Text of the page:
Northern Michigan Arts & Culture

Kyle Novy recently completed a 52-song album project, called 'Mount Valor.' And he's released every song for free.
Kyle Novy

Kyle Novy has been a singer-songwriter for a long time. But it had been about 10 years since he released any music. He was still writing songs, but the timing to record them wasn't right.

“I almost think of it like the whole pregnancy process," he explains. "I mean there’s a good nine months of development before this child is ready to be birthed, and like out in the world.”

Live from Studio A – pianist Spencer Myer

Mar 17, 2017
Andrew Le

Piano soloist, Spencer Myer travels the world performing with orchestras, in solo recital and as a chamber musician. He says keeping and open mind and being versatile are keys to having a fulfilling life in music. Myer is in Northern Michigan this week and will be featured on Sunday with the Traverse Symphony Orchestra. He stopped by IPR’s Studio A to share  music and insights into his artistic experiences. 

A young speller competes in the Grand Traverse County Spelling Bee, in Kingsley on February 22.
Dan Wanschura

A few weeks ago, parents and students filled about half the bleachers at the Kingsley Middle School gym. It wasn’t for a sporting event but for the 2017 Grand Traverse County Spelling Bee. Spellers who do well here, will have a shot to go to the national competition which airs on ESPN. 


  

Shanny Brooke opened up the Higher Art Gallery in Traverse City in November. She wants to bring more modern and contemporary art to the northern Michigan community and is coming up with unique ideas to do so.
Dan Wanschura

Shanny Brooke moved from Florida to Traverse City about nine years ago. Soon, she noticed that her type of art, was missing. She sees a lot of what she calls “loons and dunes,” but little modern or contemporary art. 

Shanny says that’s because businesses cater to tourists and visitors.

 

Charles Ross is the creator of the One Man Star Wars Trilogy. He's performed the show thousands of times all over the world. He'll be at the City Opera House in Traverse City, March 10.
onemanstarwars.com

For the past 16 years, actor Charles Ross has been performing his One Man Star Wars Trilogy.

“Every time I think that the show is going to dry up, Star Wars just keeps on putting new things out and making new generations of fans,” he says. 


The 89th Academy Awards ceremony will take place in Hollywood this Sunday evening.
Ivan Bandura

If you’re using Oscar nominations as a reference, La La Land is one of the best films in history, with 14 nominations.

Only two other films— All About Eve and Titanic— have been nominated 14 times by the Academy of Motion Picture Arts and Sciences. 

Frank Pahl's automatons play a prominent role in Neruda's Suitcase, a show playing Thursday and Friday at Interlochen Center for the Arts.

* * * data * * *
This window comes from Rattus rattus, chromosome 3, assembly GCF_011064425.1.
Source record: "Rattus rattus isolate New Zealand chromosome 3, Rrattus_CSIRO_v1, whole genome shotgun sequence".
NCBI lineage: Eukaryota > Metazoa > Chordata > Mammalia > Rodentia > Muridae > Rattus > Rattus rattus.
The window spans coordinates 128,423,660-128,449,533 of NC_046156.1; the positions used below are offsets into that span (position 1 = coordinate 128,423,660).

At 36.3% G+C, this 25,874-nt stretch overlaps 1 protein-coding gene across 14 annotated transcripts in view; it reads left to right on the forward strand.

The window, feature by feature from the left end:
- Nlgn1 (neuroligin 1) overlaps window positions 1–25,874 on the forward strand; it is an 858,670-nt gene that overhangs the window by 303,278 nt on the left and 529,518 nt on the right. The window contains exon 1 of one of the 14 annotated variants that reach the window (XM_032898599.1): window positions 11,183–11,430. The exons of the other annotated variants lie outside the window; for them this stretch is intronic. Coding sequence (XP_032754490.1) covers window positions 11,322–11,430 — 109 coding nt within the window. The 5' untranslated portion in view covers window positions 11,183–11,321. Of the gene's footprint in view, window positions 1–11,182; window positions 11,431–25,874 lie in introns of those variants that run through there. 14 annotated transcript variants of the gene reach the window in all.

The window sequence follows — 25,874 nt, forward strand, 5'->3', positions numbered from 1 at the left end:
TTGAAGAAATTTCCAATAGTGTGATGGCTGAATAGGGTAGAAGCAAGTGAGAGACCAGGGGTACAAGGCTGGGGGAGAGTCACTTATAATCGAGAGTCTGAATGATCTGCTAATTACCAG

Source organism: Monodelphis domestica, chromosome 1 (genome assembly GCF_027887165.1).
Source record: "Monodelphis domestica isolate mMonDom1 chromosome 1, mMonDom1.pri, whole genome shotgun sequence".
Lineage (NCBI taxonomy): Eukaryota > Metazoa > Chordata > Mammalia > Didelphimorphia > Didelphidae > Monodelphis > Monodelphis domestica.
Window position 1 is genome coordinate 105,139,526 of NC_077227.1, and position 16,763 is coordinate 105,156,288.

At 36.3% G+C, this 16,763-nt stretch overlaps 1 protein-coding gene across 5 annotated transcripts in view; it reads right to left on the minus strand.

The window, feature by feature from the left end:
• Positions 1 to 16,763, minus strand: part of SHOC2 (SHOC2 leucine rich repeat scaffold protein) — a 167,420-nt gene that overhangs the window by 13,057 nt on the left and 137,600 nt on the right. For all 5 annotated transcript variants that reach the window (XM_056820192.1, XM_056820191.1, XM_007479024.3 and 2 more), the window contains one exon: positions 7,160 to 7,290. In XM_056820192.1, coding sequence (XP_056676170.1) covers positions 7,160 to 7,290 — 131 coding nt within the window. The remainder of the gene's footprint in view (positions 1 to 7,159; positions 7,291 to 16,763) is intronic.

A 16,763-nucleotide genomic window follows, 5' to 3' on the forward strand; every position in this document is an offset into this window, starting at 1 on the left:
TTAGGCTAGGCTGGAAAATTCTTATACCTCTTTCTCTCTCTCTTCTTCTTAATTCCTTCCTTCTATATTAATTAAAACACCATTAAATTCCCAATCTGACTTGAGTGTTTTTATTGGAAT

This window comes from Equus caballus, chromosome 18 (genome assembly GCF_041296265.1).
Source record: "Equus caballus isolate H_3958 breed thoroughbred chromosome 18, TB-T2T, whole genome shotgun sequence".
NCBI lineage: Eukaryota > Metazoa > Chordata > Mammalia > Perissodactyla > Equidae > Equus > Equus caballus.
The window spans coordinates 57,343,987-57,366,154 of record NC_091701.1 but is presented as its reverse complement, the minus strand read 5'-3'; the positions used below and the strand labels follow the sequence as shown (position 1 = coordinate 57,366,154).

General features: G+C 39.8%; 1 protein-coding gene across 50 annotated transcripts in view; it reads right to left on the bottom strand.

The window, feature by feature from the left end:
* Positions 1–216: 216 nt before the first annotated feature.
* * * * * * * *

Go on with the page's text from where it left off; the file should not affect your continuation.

Dan Wanschura

Frank Pahl is a different kind of composer. What other people see as toys or junk, Frank sees as music-making potential.

“I didn’t grow to appreciate Tinker Toys until I was, wow, pushing 40,” he says.

Jetty Rae performs a song off her new album, 'Can't Curse the Free' in IPR's Studio A. The album features a different sound from Jetty's previous projects.
Dan Wanschura

Jetty Rae is a singer-songwriter who used to live in Charlevoix.

Lately she’s been traveling the country in an Airstream and working on a new sound. She recorded her new album in Nashville— it’s called Can’t Curse the Free

Raclette cheese wheels age in the cellar of Leelanau Cheese Company in Suttons Bay. The company was recently awarded a Super Gold award at the World Cheese Awards in Spain.
Dan Wanschura

Anne and John Hoyt own Leelanau Cheese Company in Suttons Bay. Leelanau Cheese is famous for it’s raclette.

“When people ask what it tastes like, I often say it’s between a gouda and a gruyere,” says Anne.

 

Rebecca Reynolds and Jim Carpenter work on their podcast 'Hollywood and Crime' from their home in Leland.
Dan Wanschura

Rebecca Reynolds and her husband, Jim Carpenter are filmmakers from Leland, Michigan.  About two years ago, Rebecca had a conversation with a friend in Los Angeles. Together, they came up with the concept for a true crime and Hollywood show.


The Grand Traverse Commons were once home to the Traverse City State Hospital. A new memoir written by Jack Kerkhoff tells of his 45-day stay inside the hospital in 1952.
Dan Wanschura

Jack Kerkhoff grew up Traverse City. And he remembers walking past the state hospital as a kid.

“How many times I had scampered up that driveway with my gang, fearful yet curious. How many times we had wandered outside the bleak tower-topped buildings that had iron bars at the windows, and shouted at the men and women behind the bars and giggled over the obscenities they tossed back at us.”


Aaron Stander points to photos taken of the McCormick Wilderness, in the Upper Peninsula. Part of his newest mystery, 'The Gales of November' takes place in the wilderness area.
Dan Wanschura

Maybe you recognize Aaron Stander as the voice of Michigan Writers on the Air. The show airs on IPR about every three months, and features Michigan authors and their books.

Aaron, too, is an author himself, and he just released a new mystery in his Ray Elkins series